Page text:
Confronting the lazy consensus on debt burdens

Peter Warburton - 1 July 2019

The return of crazy lows in government bond yields tempts the thought in some quarters that debt burdens could safely be increased: mortgages on bigger income multiples, higher credit card limits, larger EBITDA multiples for private equity deals. As an antidote to this insanity, in the June Market Focus we have examined developments in debt service ratios (DSRs) for the private non-financial sector in 31 countries. Even if policy interest rates are held close to current levels, we maintain that household and corporate interest rates will normalise to reflect rising credit risks in the global financial system, as debt defaults increase. Countries for which the combined private sector DSR remains at or close to multi-year lows (including US, Japan, Germany, UK, Italy, Spain, Portugal and Denmark) look especially vulnerable to a DSR reset over the next 2 or 3 years. Countries whose private sectors are already bearing higher DSR levels look better placed to ride out the next credit storm. These include Switzerland, Canada, France, Korea and Malaysia. 

The structural increase in personal and corporate debt-to-income ratios since 1980s represents an important constraint on the scope of taxation. Interest rate suppression (and yield curve control) artificially lowers the cost of debt service for households, non-financial companies and, of course, government. However, rate normalisation – which can be policy-led or credit market-led – implies rising debt service ratios and painful debt dynamics for those who have grown very comfortable with bargain basement borrowing costs. Moreover, rising private sector debt service ratios exert downward pressure on tax yields, depriving households of disposable income from which consumption and indirect tax revenues derive.  The twofold fiscal stress of a rising public sector debt service burden and a diminished scope for tax collection creates the potential for an explosion in the budget deficit.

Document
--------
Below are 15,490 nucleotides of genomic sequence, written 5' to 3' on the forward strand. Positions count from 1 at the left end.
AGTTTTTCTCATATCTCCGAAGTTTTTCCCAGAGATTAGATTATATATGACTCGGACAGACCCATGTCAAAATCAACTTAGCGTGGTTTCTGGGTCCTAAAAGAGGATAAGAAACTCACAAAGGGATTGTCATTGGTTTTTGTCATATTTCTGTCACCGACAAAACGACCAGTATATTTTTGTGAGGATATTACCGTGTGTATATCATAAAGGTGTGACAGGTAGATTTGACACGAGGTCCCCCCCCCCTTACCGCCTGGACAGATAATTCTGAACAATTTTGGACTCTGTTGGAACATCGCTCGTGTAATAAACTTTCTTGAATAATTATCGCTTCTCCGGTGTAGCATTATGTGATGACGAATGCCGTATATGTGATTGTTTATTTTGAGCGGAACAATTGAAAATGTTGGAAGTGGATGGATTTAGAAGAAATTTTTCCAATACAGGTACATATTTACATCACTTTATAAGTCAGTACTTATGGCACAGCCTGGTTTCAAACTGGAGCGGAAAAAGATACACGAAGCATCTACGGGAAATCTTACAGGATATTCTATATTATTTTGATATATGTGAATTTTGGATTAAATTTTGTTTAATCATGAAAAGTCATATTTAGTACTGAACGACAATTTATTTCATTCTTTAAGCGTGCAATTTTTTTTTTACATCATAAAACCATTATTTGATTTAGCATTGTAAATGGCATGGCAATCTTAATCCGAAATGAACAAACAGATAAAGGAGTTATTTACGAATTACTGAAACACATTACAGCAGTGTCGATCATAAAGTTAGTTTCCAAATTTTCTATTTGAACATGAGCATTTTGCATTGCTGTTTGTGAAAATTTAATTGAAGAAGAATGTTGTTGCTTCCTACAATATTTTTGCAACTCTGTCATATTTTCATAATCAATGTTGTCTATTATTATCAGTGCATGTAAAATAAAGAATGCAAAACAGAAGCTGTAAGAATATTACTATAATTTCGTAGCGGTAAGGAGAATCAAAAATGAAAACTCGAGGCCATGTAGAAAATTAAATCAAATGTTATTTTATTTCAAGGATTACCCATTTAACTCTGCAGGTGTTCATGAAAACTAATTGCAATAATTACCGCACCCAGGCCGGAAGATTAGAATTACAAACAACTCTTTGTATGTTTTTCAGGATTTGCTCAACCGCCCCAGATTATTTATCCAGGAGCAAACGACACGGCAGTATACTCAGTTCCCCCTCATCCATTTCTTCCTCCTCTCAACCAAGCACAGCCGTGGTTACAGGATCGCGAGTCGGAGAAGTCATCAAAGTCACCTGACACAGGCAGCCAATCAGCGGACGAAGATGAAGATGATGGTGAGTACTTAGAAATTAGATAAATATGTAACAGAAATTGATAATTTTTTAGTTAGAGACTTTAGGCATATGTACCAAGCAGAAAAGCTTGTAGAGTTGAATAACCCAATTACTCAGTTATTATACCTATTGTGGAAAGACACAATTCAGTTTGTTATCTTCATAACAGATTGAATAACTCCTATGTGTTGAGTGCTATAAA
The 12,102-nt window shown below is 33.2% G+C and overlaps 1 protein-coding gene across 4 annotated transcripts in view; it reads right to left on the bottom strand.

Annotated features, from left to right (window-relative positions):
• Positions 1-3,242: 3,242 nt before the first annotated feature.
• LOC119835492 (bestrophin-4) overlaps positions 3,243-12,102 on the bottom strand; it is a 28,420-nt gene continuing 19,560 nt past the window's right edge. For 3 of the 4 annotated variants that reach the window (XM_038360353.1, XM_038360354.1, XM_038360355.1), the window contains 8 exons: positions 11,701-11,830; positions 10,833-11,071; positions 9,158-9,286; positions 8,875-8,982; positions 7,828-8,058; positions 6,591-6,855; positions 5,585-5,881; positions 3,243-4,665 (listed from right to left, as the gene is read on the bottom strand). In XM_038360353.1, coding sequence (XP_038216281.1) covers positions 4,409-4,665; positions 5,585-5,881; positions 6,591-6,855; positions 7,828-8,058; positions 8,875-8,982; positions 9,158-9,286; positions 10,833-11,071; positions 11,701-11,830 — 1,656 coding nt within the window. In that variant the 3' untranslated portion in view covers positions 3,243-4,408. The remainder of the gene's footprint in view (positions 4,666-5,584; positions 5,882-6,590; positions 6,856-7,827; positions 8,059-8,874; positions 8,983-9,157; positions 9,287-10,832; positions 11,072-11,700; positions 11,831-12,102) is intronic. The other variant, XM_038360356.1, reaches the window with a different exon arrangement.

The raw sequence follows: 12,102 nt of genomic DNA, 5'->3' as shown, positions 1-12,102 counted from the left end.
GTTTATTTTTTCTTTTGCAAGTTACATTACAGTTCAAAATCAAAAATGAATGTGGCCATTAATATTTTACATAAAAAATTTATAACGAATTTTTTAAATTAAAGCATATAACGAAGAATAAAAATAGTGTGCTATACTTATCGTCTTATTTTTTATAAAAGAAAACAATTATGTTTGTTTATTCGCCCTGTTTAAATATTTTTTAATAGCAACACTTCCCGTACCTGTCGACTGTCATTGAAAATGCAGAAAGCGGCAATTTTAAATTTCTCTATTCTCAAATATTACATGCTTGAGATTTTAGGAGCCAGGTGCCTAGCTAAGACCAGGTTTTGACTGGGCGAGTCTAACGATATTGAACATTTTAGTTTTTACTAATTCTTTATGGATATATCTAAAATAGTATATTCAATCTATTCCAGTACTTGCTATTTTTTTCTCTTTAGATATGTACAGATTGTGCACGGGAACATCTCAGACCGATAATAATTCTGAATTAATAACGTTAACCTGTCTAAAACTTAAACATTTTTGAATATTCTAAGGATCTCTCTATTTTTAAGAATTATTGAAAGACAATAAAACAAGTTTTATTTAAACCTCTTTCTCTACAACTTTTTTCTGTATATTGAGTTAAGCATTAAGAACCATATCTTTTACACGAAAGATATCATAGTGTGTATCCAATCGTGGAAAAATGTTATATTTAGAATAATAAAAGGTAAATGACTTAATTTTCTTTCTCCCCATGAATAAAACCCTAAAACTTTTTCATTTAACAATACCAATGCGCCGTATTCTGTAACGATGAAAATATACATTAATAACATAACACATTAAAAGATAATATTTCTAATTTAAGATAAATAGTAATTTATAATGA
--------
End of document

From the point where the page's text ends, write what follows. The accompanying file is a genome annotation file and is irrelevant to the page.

The critical variable in this analysis is the DSR, the share of current income used to service debt, given interest rates, principal payments and loan maturities. It provides a more comprehensive assessment of credit burdens than the debt-to-income ratio or simple measures of interest payments relative to income, because it takes both interest payments and amortisation into account.  There is a striking contrast between private non-financial sector DSRs for advanced economies. Whereas there is a clustering of Eurozone countries in terms of tax burdens, there is wide dispersion in private sector DSRs, ranging from Germany (9.7 per cent) to Netherlands (27.5 per cent).  

What evidence is there that rising DSRs inhibit additional tax collection? The personal burden is composed of direct taxes (mainly on gross income) and indirect taxes (mainly sales taxes and customs and excise duties). A priori, the higher is the DSR, the lower is disposable income and consumer spending, and hence indirect tax receipts. Based on an average personal income tax burden of 20 per cent, levied on gross income, an indirect tax rate of 20 per cent levied on total consumer spending and a personal saving rate of 5 per cent of gross income, then the total tax burden of the personal sector would be 33 per cent for a DSR of 10 per cent and 30 per cent for a DSR of 25 per cent.

Empirically, we find (figure 1) is that the marked reduction in household debt service ratios from 2008 to 2014 has created the headroom for household income tax burdens to be increased as part of the attempted fiscal normalisation after the global financial crisis. The UK is a noticeable outlier, in that a decline of more than 3 percentage points in the DSR was not accompanied by an increase in the income tax burden for households. This reflects the pledge of the 2010 coalition government to restore the real value of the basic income tax threshold.

Clearly, elected governments are free to act independently in the face of a rising or falling DSR. However, there is evidence that governments have been opportunistic in their response, lifting the household income tax burden after a fall in DSR and at least moderating the tax burden when DSRs are rising.

Figure 1

Data sources: Bank for International Settlements and OECD

NB Change in household income tax burden (income tax receipts as a percentage of GDP) is calculated as the maximum value in 2014-16 minus the minimum value in 2008-10. Underlying regression:  ΔHITB = 1.05 – 0.234 ΔDSR

 

 

 

 



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